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Comment: Re:Commitment to stability (Score 2) 148

by roca (#49703843) Attached to: Rust 1.0 Released

Your last sentence sums it up nicely. If you stick to the safe subset of Rust (which is almost the entire language, and enough to write almost all of a high-performance Web browser in, for example) then you can't trigger undefined behaviors, and references that claim to be non-null are guaranteed to really not be null. Escaping from that subset requires you to write the "unsafe" keyword.

OTOH C++ has nothing like that. It's very very easy in practice for C++ code to accidentally trigger undefined behaviors that can cause anything to happen, and there's no way to tell at compile time whether the code is safe.

Comment: Re:Dosbox in a browser? (Score 5, Informative) 54

by db48x (#49623773) Attached to: Twitter Stops Users From Playing DOS Games Inside Tweets

I'd say it's gotten a bit metaphysical at this point. The browser is is running the Javascript inside of a sandbox. This particular javascript file is a cross-compiled version of Dosbox, plus some API wrappers to make Dosbox think that it's running in Linux with SDL2. Dosbox in turn is emulating the CPU and hardware of a typical 386, as well as providing implementations of various DOS facilities.

Browser exploits exist (or at any rate have existed in the past, and may exist in the future; a 0-day may or may not exist at any given time), and most of them use Javascript in some way; this much is true. However, why write a DOS program that tricks Dosbox into tricking Emscripten into running that exploit when you could just run the exploit directly? This might be a great way to show off, but wouldn't be very practical.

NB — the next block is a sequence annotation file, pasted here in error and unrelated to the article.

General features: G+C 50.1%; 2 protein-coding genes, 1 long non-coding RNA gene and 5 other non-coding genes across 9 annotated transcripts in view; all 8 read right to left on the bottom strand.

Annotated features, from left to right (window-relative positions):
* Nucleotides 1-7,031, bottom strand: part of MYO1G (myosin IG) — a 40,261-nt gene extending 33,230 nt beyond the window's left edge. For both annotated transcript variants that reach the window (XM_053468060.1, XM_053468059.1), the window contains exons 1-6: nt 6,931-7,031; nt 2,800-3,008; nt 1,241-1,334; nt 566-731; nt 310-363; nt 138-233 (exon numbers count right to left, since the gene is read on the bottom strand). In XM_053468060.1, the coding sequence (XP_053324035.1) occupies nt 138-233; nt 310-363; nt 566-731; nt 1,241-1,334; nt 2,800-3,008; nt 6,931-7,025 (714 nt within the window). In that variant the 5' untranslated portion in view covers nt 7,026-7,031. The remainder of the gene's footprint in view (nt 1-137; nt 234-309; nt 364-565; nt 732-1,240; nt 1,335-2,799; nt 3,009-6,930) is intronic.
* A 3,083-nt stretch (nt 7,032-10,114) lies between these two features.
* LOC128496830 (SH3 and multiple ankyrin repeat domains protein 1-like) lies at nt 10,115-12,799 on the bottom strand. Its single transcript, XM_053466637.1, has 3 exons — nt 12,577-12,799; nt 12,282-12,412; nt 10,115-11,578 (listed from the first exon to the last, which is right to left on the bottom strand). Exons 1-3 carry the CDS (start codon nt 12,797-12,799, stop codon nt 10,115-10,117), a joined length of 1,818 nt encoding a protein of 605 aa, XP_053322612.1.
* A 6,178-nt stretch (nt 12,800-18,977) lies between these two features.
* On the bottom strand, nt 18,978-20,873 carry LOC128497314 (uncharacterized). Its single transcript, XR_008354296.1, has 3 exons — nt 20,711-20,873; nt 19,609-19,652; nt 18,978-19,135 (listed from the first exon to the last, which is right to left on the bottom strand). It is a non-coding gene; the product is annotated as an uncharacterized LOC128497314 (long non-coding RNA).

Comment: Re:Ada (Score 1) 211

by roca (#49408027) Attached to: Rust 1.0 Enters Beta

Rust offers manual memory management with automatic safety checking --- the language guarantees you don't leak memory, and you can't access an object after it's freed (assuming you don't opt into unsafe code). No other mainstream language, including Ada, offers that.

Comment: Re:Don't forget Firefox Hello! (Score 1) 147

by asa (#49125077) Attached to: Firefox 36 Arrives With Full HTTP/2 Support, New Design For Android Tablets

Videoconferencing from any device on the planet without installing any special software is bloat?

YES, in the same way that every user on the planet would probably want a calculator once in a while but that doesn't mean the browser needs to add one!

Firefox comes with a couple of calculators built in. It has since before it was called Firefox.

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